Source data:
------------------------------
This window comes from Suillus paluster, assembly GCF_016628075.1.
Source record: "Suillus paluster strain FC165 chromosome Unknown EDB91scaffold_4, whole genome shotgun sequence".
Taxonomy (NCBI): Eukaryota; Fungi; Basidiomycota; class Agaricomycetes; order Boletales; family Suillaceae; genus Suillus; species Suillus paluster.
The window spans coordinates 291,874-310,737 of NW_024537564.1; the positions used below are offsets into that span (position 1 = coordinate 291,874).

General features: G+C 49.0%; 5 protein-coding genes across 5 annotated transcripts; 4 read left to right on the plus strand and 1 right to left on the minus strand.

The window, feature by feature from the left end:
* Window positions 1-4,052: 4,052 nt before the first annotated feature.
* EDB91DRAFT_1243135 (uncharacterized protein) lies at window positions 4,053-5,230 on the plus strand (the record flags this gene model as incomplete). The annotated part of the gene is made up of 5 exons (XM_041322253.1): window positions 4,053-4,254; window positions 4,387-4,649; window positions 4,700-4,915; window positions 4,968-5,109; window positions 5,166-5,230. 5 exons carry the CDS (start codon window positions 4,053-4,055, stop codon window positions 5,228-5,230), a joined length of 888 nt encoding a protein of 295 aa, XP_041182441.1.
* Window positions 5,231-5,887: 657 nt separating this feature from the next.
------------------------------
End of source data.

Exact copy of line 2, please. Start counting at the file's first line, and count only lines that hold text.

Source record: "Suillus paluster strain FC165 chromosome Unknown EDB91scaffold_4, whole genome shotgun sequence".